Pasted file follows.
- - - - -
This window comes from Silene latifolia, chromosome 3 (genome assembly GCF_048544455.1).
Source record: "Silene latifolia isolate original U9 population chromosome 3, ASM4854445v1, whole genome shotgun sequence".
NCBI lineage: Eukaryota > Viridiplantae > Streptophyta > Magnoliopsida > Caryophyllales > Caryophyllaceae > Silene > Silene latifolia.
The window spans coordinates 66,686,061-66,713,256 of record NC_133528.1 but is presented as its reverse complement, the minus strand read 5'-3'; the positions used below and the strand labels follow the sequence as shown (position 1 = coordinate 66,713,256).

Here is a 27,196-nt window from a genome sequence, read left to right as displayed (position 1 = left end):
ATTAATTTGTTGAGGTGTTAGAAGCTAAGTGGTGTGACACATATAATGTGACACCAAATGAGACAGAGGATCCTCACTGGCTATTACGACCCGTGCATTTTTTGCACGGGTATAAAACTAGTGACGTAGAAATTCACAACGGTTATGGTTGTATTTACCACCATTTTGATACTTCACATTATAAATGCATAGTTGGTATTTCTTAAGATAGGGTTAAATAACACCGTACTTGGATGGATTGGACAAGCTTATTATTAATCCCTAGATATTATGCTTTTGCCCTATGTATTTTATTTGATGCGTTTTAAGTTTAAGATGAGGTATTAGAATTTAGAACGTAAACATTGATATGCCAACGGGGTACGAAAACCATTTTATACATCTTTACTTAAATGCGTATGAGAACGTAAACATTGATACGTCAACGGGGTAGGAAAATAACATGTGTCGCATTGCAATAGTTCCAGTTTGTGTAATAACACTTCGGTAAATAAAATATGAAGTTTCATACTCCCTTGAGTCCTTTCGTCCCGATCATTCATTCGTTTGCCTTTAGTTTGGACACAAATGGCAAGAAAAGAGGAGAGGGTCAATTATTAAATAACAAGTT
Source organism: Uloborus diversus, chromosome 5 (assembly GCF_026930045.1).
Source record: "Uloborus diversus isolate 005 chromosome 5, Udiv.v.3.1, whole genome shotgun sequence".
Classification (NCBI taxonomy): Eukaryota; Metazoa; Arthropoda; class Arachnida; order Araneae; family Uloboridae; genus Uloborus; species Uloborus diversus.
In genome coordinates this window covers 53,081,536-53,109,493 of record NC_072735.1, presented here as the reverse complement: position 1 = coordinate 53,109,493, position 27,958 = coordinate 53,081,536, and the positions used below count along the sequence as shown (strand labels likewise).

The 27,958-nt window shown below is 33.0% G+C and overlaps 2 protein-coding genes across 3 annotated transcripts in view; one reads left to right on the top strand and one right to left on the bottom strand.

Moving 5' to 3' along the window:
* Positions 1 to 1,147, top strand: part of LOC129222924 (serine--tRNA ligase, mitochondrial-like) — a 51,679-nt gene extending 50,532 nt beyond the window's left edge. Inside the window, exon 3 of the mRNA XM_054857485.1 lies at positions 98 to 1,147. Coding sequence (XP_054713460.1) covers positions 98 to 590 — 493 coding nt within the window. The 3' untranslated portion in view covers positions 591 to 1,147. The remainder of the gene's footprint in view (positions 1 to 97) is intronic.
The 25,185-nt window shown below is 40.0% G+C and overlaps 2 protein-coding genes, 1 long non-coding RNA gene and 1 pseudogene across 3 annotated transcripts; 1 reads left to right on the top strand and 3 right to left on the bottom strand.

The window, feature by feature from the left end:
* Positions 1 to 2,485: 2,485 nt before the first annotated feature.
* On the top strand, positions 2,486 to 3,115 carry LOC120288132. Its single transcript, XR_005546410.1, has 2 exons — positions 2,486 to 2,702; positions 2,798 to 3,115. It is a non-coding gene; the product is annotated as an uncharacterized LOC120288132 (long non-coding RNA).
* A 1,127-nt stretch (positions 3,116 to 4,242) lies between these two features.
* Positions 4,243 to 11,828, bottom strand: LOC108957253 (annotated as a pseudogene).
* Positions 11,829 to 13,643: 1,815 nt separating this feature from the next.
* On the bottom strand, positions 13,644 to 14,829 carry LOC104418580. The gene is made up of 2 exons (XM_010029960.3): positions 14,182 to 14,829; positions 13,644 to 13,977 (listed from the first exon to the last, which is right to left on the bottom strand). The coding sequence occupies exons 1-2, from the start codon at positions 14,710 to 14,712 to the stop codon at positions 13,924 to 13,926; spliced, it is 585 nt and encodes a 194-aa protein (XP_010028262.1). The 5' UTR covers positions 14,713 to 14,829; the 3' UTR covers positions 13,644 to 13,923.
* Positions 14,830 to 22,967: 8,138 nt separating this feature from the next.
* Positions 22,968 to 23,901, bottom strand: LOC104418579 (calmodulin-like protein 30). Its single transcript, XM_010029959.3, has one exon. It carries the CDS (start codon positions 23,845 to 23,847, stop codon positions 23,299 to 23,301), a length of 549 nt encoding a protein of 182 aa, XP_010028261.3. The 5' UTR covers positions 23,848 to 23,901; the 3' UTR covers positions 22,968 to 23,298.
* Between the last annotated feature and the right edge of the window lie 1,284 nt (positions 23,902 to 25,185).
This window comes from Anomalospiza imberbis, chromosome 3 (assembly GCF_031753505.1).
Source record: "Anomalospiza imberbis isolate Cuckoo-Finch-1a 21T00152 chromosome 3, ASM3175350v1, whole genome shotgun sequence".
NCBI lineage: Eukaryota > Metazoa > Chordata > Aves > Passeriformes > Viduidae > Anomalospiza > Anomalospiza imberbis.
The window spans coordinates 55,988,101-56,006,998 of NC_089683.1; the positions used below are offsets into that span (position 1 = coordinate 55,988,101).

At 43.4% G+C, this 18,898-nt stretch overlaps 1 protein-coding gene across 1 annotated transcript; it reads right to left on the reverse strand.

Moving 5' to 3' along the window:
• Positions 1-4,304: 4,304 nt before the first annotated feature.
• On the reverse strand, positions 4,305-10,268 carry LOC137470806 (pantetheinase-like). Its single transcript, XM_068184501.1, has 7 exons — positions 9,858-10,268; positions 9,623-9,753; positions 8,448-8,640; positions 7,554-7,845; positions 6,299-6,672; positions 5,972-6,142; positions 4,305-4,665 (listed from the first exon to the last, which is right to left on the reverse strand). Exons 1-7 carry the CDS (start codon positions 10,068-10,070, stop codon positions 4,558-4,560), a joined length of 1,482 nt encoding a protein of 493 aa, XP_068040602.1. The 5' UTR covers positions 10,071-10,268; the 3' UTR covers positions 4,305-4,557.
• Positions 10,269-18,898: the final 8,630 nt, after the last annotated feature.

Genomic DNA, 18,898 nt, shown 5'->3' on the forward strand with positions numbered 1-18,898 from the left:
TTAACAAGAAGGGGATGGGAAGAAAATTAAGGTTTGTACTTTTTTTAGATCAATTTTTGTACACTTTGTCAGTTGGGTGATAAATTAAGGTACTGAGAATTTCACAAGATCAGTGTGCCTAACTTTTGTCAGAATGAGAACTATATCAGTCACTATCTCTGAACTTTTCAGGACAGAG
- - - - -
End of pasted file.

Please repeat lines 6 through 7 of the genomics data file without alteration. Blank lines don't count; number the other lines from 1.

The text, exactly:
ATTAATTTGTTGAGGTGTTAGAAGCTAAGTGGTGTGACACATATAATGTGACACCAAATGAGACAGAGGATCCTCACTGGCTATTACGACCCGTGCATTTTTTGCACGGGTATAAAACTAGTGACGTAGAAATTCACAACGGTTATGGTTGTATTTACCACCATTTTGATACTTCACATTATAAATGCATAGTTGGTATTTCTTAAGATAGGGTTAAATAACACCGTACTTGGATGGATTGGACAAGCTTATTATTAATCCCTAGATATTATGCTTTTGCCCTATGTATTTTATTTGATGCGTTTTAAGTTTAAGATGAGGTATTAGAATTTAGAACGTAAACATTGATATGCCAACGGGGTACGAAAACCATTTTATACATCTTTACTTAAATGCGTATGAGAACGTAAACATTGATACGTCAACGGGGTAGGAAAATAACATGTGTCGCATTGCAATAGTTCCAGTTTGTGTAATAACACTTCGGTAAATAAAATATGAAGTTTCATACTCCCTTGAGTCCTTTCGTCCCGATCATTCATTCGTTTGCCTTTAGTTTGGACACAAATGGCAAGAAAAGAGGAGAGGGTCAATTATTAAATAACAAGTT
Source organism: Uloborus diversus, chromosome 5 (assembly GCF_026930045.1).